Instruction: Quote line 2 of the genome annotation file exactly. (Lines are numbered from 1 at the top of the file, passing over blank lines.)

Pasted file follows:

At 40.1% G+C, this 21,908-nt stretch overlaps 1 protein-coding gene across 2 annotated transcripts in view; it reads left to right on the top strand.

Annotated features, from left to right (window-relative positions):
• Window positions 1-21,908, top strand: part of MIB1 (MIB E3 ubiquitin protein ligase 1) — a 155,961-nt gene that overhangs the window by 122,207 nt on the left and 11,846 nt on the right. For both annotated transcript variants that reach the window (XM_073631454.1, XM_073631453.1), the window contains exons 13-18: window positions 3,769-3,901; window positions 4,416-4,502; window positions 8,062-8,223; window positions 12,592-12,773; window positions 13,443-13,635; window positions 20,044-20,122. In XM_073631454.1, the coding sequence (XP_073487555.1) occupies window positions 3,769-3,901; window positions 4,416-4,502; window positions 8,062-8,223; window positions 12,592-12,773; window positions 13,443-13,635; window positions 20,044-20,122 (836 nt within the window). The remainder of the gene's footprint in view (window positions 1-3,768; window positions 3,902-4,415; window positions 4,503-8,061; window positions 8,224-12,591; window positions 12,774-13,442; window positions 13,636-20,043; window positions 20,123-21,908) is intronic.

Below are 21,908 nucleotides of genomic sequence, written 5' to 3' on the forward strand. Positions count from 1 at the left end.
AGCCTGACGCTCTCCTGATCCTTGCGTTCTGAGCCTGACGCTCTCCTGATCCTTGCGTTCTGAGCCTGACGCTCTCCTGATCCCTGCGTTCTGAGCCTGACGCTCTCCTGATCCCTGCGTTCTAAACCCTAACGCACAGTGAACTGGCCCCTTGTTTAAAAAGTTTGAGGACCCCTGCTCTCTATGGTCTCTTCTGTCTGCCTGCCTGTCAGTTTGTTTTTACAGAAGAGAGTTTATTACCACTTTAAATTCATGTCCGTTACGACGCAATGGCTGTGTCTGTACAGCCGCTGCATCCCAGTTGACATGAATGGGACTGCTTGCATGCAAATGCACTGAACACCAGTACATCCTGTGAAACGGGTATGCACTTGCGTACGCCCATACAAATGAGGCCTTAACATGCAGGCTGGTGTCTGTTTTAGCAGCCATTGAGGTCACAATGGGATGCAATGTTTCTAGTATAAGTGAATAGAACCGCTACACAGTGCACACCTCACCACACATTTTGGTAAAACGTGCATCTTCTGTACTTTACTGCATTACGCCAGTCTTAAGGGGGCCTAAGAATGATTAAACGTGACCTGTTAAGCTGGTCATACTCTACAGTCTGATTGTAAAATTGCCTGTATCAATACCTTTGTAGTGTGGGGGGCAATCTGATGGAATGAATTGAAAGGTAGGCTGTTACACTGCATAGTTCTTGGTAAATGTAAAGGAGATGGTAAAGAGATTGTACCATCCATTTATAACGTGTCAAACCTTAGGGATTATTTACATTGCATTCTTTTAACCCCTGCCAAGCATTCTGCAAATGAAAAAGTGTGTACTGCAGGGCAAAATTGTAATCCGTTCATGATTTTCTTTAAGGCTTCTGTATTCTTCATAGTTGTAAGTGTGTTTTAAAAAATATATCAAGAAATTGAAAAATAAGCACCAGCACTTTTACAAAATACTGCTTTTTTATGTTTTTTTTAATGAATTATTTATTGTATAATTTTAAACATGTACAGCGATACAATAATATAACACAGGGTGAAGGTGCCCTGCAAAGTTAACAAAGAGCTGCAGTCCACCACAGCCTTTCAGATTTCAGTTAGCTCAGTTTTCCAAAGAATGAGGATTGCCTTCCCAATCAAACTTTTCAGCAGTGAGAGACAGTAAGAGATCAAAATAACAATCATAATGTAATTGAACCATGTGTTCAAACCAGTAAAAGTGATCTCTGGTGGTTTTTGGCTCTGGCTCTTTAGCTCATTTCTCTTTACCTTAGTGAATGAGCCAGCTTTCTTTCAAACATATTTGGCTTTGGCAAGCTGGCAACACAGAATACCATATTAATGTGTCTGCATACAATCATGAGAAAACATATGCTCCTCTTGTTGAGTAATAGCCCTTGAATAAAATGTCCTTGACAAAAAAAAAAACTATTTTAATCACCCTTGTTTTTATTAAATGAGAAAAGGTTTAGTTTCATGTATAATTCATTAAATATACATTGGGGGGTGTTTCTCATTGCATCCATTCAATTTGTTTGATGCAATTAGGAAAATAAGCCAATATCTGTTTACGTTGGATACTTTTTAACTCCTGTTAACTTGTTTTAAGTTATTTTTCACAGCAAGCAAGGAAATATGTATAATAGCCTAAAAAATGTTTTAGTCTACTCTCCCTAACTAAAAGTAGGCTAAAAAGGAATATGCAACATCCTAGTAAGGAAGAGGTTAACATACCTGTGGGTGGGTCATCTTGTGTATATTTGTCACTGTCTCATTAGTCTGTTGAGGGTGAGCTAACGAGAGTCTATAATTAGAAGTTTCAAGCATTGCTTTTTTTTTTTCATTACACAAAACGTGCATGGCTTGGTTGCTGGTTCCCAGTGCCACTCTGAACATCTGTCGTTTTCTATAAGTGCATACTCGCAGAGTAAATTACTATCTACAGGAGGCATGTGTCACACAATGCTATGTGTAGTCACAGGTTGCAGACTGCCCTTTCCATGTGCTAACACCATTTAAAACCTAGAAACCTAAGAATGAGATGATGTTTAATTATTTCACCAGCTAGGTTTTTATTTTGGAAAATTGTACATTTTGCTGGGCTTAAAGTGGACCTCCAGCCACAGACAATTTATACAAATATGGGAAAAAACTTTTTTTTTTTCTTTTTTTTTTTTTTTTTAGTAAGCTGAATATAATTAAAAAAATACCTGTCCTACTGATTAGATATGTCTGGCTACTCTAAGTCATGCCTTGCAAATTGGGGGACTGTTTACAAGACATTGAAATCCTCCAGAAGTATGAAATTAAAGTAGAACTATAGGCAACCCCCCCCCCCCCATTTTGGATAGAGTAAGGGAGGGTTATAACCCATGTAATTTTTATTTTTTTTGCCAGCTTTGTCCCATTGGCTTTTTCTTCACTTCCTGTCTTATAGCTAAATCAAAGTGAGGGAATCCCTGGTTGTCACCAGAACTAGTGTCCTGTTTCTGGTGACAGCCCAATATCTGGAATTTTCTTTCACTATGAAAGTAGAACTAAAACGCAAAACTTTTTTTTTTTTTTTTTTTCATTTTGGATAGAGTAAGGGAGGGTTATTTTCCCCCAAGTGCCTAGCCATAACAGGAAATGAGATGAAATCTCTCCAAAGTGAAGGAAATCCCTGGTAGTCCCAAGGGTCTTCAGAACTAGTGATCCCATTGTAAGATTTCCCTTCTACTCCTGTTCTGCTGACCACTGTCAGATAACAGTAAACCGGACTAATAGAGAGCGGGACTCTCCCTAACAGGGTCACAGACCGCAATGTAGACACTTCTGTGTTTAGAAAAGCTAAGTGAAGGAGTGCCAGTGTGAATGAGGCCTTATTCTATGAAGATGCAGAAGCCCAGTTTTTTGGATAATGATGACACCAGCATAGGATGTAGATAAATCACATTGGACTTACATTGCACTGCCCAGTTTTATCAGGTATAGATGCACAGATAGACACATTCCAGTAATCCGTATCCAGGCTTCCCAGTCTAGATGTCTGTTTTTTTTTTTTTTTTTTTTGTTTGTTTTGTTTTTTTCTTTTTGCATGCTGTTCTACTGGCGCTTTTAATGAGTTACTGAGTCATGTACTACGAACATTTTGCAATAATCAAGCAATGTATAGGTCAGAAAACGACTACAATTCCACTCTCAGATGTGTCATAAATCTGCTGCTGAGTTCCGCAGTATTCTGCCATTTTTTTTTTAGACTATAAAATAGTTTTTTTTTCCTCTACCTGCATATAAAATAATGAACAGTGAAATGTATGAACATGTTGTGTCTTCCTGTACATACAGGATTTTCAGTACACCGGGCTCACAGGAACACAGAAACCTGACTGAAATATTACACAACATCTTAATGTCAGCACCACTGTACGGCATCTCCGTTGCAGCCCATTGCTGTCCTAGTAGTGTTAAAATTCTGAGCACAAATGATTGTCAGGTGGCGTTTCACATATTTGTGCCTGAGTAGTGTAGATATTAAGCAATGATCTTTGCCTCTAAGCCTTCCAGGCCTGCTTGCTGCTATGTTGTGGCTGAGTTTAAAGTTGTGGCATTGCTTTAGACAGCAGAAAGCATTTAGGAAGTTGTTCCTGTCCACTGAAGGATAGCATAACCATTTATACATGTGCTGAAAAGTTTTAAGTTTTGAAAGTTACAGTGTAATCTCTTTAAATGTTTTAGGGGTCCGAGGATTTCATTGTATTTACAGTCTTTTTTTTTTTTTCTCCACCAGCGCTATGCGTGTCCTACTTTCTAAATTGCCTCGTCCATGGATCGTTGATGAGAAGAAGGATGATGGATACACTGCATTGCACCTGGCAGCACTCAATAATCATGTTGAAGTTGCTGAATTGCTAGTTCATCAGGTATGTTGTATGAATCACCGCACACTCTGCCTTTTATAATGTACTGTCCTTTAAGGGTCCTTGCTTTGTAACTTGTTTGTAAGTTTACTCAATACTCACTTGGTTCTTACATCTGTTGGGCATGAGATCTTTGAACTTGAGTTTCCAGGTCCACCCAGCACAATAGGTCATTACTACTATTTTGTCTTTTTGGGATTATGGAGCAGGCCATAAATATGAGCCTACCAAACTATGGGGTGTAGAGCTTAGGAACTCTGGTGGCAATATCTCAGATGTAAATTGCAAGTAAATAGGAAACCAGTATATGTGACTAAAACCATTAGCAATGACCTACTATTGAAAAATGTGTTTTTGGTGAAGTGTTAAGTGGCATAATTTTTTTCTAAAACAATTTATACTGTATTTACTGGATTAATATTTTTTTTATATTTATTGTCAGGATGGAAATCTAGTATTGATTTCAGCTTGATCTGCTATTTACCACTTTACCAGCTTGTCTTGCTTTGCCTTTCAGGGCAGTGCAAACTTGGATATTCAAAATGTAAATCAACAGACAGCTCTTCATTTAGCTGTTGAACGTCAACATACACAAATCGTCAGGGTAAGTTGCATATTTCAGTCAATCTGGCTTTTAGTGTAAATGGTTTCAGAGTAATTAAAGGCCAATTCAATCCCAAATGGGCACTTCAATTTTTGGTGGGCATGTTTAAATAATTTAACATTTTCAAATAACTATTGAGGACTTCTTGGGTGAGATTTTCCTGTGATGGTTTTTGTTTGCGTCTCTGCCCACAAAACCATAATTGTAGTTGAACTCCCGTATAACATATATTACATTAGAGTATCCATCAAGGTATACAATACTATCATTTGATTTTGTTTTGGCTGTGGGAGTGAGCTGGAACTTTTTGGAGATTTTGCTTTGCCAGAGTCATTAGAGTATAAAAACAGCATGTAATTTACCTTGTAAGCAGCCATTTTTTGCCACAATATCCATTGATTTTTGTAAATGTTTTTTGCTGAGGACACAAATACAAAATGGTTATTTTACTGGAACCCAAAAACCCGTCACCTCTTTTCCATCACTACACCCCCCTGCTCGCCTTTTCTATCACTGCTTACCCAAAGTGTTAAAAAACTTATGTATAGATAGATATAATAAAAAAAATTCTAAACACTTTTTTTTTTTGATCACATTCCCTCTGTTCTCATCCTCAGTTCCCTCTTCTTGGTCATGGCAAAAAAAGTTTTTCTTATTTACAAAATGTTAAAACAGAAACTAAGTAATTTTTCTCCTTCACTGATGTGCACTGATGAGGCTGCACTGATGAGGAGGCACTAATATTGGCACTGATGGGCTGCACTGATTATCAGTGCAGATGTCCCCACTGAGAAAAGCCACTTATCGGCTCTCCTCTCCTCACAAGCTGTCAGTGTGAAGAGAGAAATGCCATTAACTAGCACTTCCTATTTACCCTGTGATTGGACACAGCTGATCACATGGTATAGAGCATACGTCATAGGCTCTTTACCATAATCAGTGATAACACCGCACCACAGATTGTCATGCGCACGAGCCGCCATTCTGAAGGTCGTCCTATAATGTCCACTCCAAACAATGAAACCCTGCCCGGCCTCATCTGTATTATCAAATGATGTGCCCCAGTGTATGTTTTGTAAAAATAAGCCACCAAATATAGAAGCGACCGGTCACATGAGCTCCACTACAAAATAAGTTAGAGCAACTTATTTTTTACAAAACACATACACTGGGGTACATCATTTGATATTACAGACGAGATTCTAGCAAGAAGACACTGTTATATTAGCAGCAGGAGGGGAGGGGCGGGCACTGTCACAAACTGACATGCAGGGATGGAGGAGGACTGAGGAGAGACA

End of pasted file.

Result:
Annotated features, from left to right (window-relative positions):